I’ve been a Master Hunter for several years, and have been fortunate to participate in several elk hunts. In 2008 I drew a bull elk tag for the Dungeness hunt near Sequim. This is a damage control hunt. Although the season runs six months from Septemberthrough February, hunting opportunities are very limited; some successful applicants may not get called by the Hunt Master to participate. I was called in late February 2009 and realized this would be my only opportunity to hunt. Typically two hunters are contacted to participate at the same time, and this was the case in February.
As legal shooting time approached in the morning I watched a herd of approximately 60 elk feeding in a field in front of me. However, they were on private land and thus not huntable. As the morning wore on the elk left the field and bedded down. I had the good fortune to meet the other Master Hunter. He has been a Master Hunter for more years than I. I asked if he wanted to wait out the rest of the day and see if the elk would come out in the evening. Through conversation, I soon became aware of the quality character of the other hunter, and was proud to be a Master Hunter.
The elk did indeed come out again with about two hours of hunting time left. I asked the other hunter where he wanted to hunt. He said he wanted to stay with me in the same spot I hunted in the morning and I agreed. With about 30 minutes left, a bull came within 140 yards of us, but again we chose not to shoot as they were just past the boundary of private land.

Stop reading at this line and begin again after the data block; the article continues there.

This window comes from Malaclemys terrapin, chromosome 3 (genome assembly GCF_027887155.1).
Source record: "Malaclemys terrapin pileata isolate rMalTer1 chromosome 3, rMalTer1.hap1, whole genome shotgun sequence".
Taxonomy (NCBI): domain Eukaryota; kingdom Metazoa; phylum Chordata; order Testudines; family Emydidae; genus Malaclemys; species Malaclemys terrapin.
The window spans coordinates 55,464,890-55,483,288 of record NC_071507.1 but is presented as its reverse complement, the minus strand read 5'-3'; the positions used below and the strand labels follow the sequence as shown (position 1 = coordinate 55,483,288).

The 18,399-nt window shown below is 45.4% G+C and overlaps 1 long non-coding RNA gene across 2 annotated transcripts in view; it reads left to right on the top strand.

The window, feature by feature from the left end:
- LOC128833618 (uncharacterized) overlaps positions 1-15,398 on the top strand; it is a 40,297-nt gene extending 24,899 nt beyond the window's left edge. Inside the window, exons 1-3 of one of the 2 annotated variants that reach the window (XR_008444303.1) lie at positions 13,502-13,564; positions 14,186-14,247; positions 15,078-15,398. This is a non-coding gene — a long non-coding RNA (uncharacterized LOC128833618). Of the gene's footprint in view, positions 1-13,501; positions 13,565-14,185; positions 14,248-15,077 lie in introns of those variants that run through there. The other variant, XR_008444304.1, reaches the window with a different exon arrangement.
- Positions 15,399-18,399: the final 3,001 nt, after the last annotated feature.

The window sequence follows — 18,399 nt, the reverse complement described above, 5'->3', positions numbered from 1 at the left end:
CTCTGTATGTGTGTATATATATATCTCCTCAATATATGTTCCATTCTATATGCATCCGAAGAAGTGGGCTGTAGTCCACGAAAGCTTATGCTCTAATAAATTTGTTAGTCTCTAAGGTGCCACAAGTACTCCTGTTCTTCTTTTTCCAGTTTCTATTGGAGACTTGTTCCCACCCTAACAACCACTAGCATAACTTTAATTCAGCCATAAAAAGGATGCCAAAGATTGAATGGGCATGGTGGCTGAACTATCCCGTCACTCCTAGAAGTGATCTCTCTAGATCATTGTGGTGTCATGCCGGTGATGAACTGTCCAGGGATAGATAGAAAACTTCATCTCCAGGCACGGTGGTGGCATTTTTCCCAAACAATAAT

Since I had hunted this area before, I had a good idea of the elks’ patterns. With shooting time nearly gone, I told the other hunter where I thought the elk were heading. I suggested that if he hurried he could possibly intercept them. He asked if I wanted to go, and I offered him the opportunity. He hurried to the spot and shot a nice bull with about 5 minutes of legal shooting time left. As there were only two of us, he asked if I would help him clean the elk, and I agreed. I stayed with him until about 9:00 p.m. helping clean the animal, load it into his truck, and take some pictures of him and the elk. In return he offered me a portion of the meat, which my family greatly appreciated.
Thinking back on the day, I realize that I could have made the move to intercept the elk and probably shot the bull myself. It’s a good feeling to harvest a bull, but it’s an even better feeling to help another hunter, especially a deserving Master Hunter.